A teen battles in Pokemon Go at Grand Avenue Park in Everett on July 14, 2016. He was far from alone playing the augmented reality smartphone app game during the weekday afternoon. (Kevin Clark / The Herald)

A teen battles in Pokemon Go at Grand Avenue Park in Everett on July 14, 2016. He was far from alone playing the augmented reality smartphone app game during the weekday afternoon. (Kevin Clark / The Herald)

Who’s afraid of the big, bad Pokémon Go?

Car crashes, muggings, people walking around like zombies. From all the news accounts, you’d wonder why anyone would risk playing Pokémon Go.

Our latest poll at HeraldNet.com asked what you think of the phenomenon that has people everywhere swiping at their phones, and 36 percent said they just don’t get it. Another 11 percent gave us write-in votes, mostly saying it was A) stupid, B) idiotic or C) a waste of time. I think we can safely put these folks in the “don’t get it” camp as well.

Then there are the worry warts – the 11 percent who said it’s dangerous. Just this week, Boeing banned the game, saying a distracted worker nearly caused an accident. A Herald editorial took the game to task, saying it was a class-action lawsuit waiting to happen, that it lures players into dangerous situations, and that it threatens bodily harm to people who might walk into poles. It also instructed children to “get off my lawn.”

Thirty percent in our poll said they’ve been playing, and another 12 percent are intrigued. Why would they put themselves in such peril?

Here’s why: because it’s fun, and despite the hysteria, it just might be good for you.

Pokémon don’t just come to you. You have to walk around and catch them. As many have said online, it’s done more to get kids off the couch in a few days than Michelle Obama’s “Let’s Move” program has in eight years. Parents and children are playing together. People are exploring their communities, making new friends, and visiting local businesses that are smart enough to set up “lures.”

And what about those dangers? They all boil down to common sense. Don’t walk into a dark alley; don’t let kids wander off unattended; don’t try to build airplanes while playing. And above all, don’t walk into a pole – unless you want strangers to laugh at you.

— Doug Parry, parryracer@gmail.com; @parryracer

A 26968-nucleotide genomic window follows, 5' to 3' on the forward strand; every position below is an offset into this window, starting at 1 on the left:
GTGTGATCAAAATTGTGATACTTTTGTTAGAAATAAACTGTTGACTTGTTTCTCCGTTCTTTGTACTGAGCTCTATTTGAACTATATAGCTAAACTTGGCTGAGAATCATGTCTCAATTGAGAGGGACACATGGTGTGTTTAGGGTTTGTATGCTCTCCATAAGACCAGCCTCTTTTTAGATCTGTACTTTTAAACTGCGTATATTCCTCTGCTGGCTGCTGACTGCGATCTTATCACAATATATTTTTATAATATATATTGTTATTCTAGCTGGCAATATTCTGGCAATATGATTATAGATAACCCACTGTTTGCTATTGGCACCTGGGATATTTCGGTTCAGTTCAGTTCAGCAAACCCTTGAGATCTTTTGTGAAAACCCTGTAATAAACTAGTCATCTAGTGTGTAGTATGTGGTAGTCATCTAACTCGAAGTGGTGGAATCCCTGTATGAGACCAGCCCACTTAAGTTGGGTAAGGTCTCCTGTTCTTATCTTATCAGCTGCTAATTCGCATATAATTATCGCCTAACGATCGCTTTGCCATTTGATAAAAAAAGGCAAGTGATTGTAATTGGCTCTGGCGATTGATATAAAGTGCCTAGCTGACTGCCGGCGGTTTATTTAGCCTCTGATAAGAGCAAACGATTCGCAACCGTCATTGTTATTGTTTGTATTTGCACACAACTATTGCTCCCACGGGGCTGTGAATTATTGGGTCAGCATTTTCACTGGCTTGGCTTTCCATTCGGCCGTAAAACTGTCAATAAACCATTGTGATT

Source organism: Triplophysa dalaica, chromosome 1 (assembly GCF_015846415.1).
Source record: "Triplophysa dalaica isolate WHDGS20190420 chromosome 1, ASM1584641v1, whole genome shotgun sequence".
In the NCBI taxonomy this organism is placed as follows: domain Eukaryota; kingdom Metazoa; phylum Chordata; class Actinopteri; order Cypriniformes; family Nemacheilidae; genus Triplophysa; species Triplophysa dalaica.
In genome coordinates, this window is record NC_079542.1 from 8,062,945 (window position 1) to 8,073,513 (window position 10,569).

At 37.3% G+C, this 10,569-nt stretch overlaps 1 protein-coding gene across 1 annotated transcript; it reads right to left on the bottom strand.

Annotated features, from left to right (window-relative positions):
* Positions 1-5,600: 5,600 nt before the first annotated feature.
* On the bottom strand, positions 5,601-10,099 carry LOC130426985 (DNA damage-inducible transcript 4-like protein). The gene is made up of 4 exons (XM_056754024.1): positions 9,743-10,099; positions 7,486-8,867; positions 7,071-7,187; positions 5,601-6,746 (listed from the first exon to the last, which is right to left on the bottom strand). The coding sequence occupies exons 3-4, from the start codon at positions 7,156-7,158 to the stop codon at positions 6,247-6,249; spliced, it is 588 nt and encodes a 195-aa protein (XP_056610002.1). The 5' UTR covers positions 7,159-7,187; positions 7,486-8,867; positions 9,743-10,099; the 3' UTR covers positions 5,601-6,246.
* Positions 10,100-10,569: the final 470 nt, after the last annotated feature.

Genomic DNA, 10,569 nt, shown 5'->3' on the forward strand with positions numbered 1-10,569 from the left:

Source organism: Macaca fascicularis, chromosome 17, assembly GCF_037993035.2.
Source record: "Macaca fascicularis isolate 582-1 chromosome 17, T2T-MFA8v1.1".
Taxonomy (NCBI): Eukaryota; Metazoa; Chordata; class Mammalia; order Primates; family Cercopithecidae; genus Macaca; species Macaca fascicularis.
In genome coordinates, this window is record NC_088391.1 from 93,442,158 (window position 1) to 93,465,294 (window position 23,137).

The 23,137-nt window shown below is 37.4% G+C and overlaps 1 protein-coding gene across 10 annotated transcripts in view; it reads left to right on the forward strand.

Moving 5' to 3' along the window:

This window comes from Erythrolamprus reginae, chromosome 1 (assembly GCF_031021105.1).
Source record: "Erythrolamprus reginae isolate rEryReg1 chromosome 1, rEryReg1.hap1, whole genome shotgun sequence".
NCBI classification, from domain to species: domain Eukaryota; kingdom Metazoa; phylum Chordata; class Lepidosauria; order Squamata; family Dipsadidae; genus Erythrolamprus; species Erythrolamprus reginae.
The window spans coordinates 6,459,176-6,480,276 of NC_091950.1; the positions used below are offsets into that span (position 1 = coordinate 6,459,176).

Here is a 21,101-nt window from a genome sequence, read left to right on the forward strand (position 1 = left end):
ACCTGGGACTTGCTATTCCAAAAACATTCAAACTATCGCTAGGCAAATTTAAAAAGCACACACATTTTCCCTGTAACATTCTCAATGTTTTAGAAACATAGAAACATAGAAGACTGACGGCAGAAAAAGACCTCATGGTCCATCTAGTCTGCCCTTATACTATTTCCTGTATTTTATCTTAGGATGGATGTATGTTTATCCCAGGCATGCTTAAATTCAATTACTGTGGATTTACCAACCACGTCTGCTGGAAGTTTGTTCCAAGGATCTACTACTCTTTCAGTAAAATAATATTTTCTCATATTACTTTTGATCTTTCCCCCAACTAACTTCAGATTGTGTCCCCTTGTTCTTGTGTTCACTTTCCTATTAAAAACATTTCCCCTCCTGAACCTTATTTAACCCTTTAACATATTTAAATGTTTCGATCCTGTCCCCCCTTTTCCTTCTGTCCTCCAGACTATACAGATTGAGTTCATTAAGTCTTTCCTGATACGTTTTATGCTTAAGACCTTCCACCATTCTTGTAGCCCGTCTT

On we go, from one hyped-up technological disaster to another oncoming one.

Talk to us

More in Local News

King County map logo
Tribal members dance to start an assemble on the National Day for Truth and Reconciliation and Orange Shirt Day Friday evening at Tulalip Gathering Hall in Tulalip, Washington on September 30, 2022.  (Kevin Clark / The Herald)
‘Still here’: Tulalip boarding school descendants celebrate resilience

On Orange Shirt Day, a national day of remembrance, the Tulalip Tribes honored those who suffered due to violent cultural suppression.

Councilmember Megan Dunn, left, stands next to County Executive Dave Somers as he presents his 2023 budget proposal to her, Councilmember Nate Nehring and Councilmember Sam Low. (Snohomish County)
As County Council begins budget talks, here’s how you can weigh in.

Department heads will make their pitches in the next few days. Residents will get a say at a forum and two hearings this month

Representative Rick Larsen speaks at the March For Our Lives rally on Saturday, June 11, 2022 in Everett, Washington. (Olivia Vanni / The Herald)
Larsen to hold community meeting in Everett on Monday

The veteran Democratic lawmaker will address recent legislation passed by Congress and other topics.

Everett
Everett gets state Auditor’s Office stewardship award

State Auditor Pat McCarthy presented the award during the most recent Everett City Council meeting.

(Mt. Baker-Snoqualmie National Forest - US Forest Service)
U.S. 2 reopens east of Index as Bolt Creek wildfire moves north

The highway was blocked off earlier this week as the fire spread.

FILE - Sen. Patty Murray, D-Wash., speaks during a news conference the vote to codify Roe v. Wade, in this May 5, 2022 file photo on Capitol Hill in Washington. Murray is one of the U.S. Senate's most powerful members and seeking a sixth term. She is being challenged by Tiffany Smiley, a Republican from Pasco, Wash. (AP Photo/Jacquelyn Martin, File)
Providence continues to face questions about hospital debt collection

The hospital group has pushed back against the notion that Providence “intentionally takes advantage of those who are vulnerable.”

Vehicles exiting I-5 southbound begin to turn left into the eastbound lanes of 164th Street Southwest on Wednesday, Aug. 17, 2022, in Lynnwood, Washington. (Ryan Berry / The Herald)
Traffic backups on 164th Street near I-5 could see relief soon

The county and state are implementing a new traffic signal system that synchronizes the corridor and adjusts to demand.

Anthony Christie with his son (Family photo)
‘Senseless’: Mom sues state DOC after son’s suicide at Monroe prison

The lawsuit alleges systemic failures at the Monroe Correctional Complex led to Anthony Christie’s death in 2019.

Most Read